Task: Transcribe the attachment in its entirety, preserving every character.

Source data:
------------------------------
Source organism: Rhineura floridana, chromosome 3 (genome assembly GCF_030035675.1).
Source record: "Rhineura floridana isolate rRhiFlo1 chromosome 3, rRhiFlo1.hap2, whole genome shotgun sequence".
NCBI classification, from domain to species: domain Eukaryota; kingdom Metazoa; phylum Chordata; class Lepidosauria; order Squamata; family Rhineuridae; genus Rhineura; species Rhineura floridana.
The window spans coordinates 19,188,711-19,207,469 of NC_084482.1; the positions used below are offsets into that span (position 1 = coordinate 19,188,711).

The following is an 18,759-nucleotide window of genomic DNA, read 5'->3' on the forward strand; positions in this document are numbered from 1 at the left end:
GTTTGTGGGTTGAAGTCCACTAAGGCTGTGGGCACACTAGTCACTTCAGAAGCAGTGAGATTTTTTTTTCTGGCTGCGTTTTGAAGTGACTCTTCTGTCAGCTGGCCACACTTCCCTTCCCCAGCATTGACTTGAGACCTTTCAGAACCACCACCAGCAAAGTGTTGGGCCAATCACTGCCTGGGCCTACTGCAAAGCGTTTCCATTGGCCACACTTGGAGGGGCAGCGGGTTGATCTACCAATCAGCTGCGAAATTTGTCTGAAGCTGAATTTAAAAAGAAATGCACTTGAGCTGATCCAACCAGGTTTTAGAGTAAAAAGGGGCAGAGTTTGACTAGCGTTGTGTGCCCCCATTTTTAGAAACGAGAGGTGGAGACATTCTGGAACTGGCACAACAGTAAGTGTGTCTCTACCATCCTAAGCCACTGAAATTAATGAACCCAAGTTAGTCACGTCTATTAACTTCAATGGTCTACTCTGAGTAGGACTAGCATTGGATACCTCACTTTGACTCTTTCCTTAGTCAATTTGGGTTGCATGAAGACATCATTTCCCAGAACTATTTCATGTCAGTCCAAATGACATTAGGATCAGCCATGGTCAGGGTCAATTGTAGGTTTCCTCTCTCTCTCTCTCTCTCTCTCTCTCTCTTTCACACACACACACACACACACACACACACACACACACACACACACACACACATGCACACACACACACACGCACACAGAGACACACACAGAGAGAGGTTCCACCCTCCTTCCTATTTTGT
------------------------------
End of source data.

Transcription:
Source organism: Rhineura floridana, chromosome 3 (genome assembly GCF_030035675.1).
Source record: "Rhineura floridana isolate rRhiFlo1 chromosome 3, rRhiFlo1.hap2, whole genome shotgun sequence".
NCBI classification, from domain to species: domain Eukaryota; kingdom Metazoa; phylum Chordata; class Lepidosauria; order Squamata; family Rhineuridae; genus Rhineura; species Rhineura floridana.
The window spans coordinates 19,188,711-19,207,469 of NC_084482.1; the positions used below are offsets into that span (position 1 = coordinate 19,188,711).

The following is an 18,759-nucleotide window of genomic DNA, read 5'->3' on the forward strand; positions in this document are numbered from 1 at the left end:
GTTTGTGGGTTGAAGTCCACTAAGGCTGTGGGCACACTAGTCACTTCAGAAGCAGTGAGATTTTTTTTTCTGGCTGCGTTTTGAAGTGACTCTTCTGTCAGCTGGCCACACTTCCCTTCCCCAGCATTGACTTGAGACCTTTCAGAACCACCACCAGCAAAGTGTTGGGCCAATCACTGCCTGGGCCTACTGCAAAGCGTTTCCATTGGCCACACTTGGAGGGGCAGCGGGTTGATCTACCAATCAGCTGCGAAATTTGTCTGAAGCTGAATTTAAAAAGAAATGCACTTGAGCTGATCCAACCAGGTTTTAGAGTAAAAAGGGGCAGAGTTTGACTAGCGTTGTGTGCCCCCATTTTTAGAAACGAGAGGTGGAGACATTCTGGAACTGGCACAACAGTAAGTGTGTCTCTACCATCCTAAGCCACTGAAATTAATGAACCCAAGTTAGTCACGTCTATTAACTTCAATGGTCTACTCTGAGTAGGACTAGCATTGGATACCTCACTTTGACTCTTTCCTTAGTCAATTTGGGTTGCATGAAGACATCATTTCCCAGAACTATTTCATGTCAGTCCAAATGACATTAGGATCAGCCATGGTCAGGGTCAATTGTAGGTTTCCTCTCTCTCTCTCTCTCTCTCTCTCTCTCTTTCACACACACACACACACACACACACACACACACACACACACACACACACACATGCACACACACACACACGCACACAGAGACACACACAGAGAGAGGTTCCACCCTCCTTCCTATTTTGT